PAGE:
During the boom years of herring fishing during the 1920’s herring was caught and placed into huge barrels along with tons of salt. Salt curing and pickling was the traditional method of preservation. Using salt to cure herring was the reason that the processing plants in Halibut Cove were called Salteries. There were multiple Salteries in Halibut Cove. Herring in the early 1900’s, was an important food source for most of Europe. Even today, herring roe is a very high-priced delicacy in Japan and a staple food fish for much of the world.
Also in Halibut Cove, other herring processing plants included cooking and then reducing herring into fish oil. A third method was to season and smoke the herring. Smoked herring is often called Kipper. Halibut Cove was a location of several herring processing operations until about 1927 when the herring stocks were depleted. By 1928 the boom town in Halibut Cove went bust and more than 1000 workers in herring production departed. Many of the buildings left standing were dismantled and carted off to Homer as building supplies.
The Danny J
The Danny J was a fishing boat and was converted to use as a ferry boat by Clem Tillion. After his service during World War II, Clem found Halibut Cove nearly abandoned after the failure of the herring processing plants. Moving building materials from Halibut Cove to Homer was in full swing. What Clem saw in Halibut Cove was an opportunity to operate and live as a commercial fisherman in an ideal setting. Using Alaska homesteading rules, Clem purchased most of Ismailof Island. Instead of turning it into a farm, Clem instead envisioned rebuilding the town.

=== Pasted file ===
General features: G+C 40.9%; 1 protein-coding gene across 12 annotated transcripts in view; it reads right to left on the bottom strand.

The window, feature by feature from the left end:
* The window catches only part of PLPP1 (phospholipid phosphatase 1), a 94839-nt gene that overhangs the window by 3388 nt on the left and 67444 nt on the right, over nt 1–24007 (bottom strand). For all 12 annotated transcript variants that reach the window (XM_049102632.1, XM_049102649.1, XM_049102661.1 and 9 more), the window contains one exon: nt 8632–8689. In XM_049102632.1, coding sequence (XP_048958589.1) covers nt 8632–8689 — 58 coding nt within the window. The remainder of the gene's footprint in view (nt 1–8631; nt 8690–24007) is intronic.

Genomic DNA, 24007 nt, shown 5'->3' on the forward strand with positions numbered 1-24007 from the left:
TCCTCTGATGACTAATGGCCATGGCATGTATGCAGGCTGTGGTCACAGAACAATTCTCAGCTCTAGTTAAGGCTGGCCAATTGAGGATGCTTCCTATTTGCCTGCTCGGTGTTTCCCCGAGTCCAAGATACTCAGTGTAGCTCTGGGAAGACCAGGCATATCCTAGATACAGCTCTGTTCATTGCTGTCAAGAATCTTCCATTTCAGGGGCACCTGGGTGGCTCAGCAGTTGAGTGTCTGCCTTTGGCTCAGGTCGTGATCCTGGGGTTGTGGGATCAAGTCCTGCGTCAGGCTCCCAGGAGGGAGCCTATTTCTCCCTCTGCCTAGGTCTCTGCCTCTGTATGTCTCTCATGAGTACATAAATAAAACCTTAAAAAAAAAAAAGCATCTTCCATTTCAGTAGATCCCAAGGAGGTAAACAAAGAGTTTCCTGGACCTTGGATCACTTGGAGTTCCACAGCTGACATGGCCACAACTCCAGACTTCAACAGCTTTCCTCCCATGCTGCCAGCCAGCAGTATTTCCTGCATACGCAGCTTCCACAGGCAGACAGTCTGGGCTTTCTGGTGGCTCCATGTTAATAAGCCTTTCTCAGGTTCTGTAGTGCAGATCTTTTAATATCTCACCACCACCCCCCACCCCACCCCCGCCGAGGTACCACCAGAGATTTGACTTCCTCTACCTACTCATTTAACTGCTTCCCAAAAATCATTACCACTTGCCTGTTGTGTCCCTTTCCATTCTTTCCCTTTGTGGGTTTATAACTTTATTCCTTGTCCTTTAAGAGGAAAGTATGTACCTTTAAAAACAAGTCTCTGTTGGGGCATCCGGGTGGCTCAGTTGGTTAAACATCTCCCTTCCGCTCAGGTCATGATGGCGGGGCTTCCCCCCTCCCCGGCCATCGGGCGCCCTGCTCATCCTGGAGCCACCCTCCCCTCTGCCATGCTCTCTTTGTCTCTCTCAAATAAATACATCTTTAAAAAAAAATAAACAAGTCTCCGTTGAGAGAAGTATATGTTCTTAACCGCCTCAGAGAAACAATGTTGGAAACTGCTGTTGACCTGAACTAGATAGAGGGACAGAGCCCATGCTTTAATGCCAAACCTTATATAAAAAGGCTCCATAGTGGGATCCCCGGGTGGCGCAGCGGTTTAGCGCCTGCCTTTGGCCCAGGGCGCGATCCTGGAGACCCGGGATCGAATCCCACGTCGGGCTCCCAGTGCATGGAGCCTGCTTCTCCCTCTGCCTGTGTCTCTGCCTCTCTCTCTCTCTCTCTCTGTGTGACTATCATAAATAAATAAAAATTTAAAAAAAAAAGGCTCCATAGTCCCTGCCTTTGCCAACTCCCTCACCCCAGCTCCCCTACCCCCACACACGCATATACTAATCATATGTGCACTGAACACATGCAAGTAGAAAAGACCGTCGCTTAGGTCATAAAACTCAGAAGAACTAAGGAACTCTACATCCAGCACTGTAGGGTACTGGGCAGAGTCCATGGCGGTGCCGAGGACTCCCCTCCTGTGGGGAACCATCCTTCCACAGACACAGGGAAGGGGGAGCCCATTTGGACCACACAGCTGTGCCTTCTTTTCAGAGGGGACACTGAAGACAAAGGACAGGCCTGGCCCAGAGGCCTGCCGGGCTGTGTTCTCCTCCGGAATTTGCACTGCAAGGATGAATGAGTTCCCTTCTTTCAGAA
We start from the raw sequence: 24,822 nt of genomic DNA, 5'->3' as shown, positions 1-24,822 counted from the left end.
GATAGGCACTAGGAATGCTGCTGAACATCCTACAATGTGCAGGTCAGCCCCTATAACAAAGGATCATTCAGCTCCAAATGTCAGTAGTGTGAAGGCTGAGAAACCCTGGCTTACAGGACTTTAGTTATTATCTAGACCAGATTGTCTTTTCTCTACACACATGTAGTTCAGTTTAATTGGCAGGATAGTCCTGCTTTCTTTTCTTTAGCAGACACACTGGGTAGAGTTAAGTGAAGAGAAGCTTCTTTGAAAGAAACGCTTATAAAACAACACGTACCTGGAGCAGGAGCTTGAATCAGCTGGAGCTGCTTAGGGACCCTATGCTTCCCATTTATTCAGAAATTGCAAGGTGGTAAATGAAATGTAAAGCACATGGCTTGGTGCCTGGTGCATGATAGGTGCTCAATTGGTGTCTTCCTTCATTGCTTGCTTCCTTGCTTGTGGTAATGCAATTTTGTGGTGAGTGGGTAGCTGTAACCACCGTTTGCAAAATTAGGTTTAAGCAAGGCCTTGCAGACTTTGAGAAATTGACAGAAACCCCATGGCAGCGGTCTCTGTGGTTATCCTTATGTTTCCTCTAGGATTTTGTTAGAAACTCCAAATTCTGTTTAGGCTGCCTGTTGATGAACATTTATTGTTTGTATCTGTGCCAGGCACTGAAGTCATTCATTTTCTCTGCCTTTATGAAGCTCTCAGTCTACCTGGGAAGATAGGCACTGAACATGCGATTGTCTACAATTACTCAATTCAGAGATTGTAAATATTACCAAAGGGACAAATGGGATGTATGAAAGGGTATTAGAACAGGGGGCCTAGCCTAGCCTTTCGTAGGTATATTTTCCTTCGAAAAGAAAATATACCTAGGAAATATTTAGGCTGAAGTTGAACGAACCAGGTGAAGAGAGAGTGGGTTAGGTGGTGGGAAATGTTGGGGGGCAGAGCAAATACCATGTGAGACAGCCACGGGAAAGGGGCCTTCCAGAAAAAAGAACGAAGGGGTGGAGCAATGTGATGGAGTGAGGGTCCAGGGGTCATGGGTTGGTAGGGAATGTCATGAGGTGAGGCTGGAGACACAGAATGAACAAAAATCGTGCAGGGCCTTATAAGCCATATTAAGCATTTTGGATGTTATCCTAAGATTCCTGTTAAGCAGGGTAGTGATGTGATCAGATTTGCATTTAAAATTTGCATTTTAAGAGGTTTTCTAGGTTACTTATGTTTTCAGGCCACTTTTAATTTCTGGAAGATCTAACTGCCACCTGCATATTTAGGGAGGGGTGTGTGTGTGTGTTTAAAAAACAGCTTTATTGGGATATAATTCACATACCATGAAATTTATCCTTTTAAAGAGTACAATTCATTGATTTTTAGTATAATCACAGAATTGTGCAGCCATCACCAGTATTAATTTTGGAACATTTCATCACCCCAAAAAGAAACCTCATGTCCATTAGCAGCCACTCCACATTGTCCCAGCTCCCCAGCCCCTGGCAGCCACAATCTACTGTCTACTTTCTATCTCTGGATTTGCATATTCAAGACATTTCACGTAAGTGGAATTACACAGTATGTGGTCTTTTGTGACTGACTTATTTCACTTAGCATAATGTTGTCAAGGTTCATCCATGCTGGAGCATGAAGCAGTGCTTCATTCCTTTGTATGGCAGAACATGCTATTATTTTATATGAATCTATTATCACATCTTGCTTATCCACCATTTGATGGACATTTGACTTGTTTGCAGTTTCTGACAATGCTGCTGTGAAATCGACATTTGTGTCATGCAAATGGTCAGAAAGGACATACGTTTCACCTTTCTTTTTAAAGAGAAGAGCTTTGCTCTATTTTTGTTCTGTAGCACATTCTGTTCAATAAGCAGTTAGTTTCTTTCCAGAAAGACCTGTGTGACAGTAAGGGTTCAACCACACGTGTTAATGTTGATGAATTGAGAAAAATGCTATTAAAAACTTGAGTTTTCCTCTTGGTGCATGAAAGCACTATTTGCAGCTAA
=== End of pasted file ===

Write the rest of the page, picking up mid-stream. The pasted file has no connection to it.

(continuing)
In 1966 Clem purchased and started using the Danny J as a ferry boat from Homer to Halibut Cove. While it was a good fishing boat, it is an adequate ferryboat with very limited seating. Most customers on the ferry boat ride outside in the weather, rain (mostly) or shine. Rough seas or calm.
Now the Danny J and the Saltry Restaurant is owned by Marian Beck (daughter of Clem). It was Marian who met us at the dock and told us to make ourselves welcome. In the past, she would have been driving the boat. Marian, and her mother before her, were accomplished artists.
Today in Halibut Cove there is one restaurant (The Saltry), one coffee shop, a fine art store, and about 80 residents. Perhaps less than half spend the winter in Halibut Cove. The Saltry is a fine dining destination with great food. It is not a place to pick up some deep-fried fish and chips. Marian has lived most of her life on Halibut Cove and, along with her husband David, founded the Saltry restaurant in 1984.
The Saltry at Halibut Cove offers wonderful food in an outdoor Alaska setting. Coats are frequently required to keep warm. Misty rain is a real possibility. The food was first class.
I am sure that Clem was proud that his daughter, Marian and David, have been able to create the Saltry Restaurant at Halibut Cove. In addition to bringing customers to the island, it provides the needed money to keep things nice. The weather in Alaska is hard on the way things look. Everything here looks so pristine. I am sure that lots of labor goes into keeping things looking nice. I am thankful that Marian has invited us to share in the experience that Halibut Cove has to offer. Marian, David, and Clem are responsible for making Halibut Cove into a wonderful destination.
Further beyond Homer
As I mentioned earlier the only way to go beyond Homer was to go by boat. We did that (by boat) during our visit to Halibut Cove or you could go to Halibut Cove by float plane. We took a float plane to visit Katmai National Park and Preserve.
Please subscribe and join us on our journey
We will add you to our email list and send you updates about once a week. Here is a link. Subscribe
About our links
As you know, our blog income is zero – this allows us to be independent and just tell the truth. We do not get income or commissions. No, we don’t make paid endorsements. We don’t make recommendations but instead, we will tell you what we like (or dislike). The links are only provided as a quick reference to help our readers.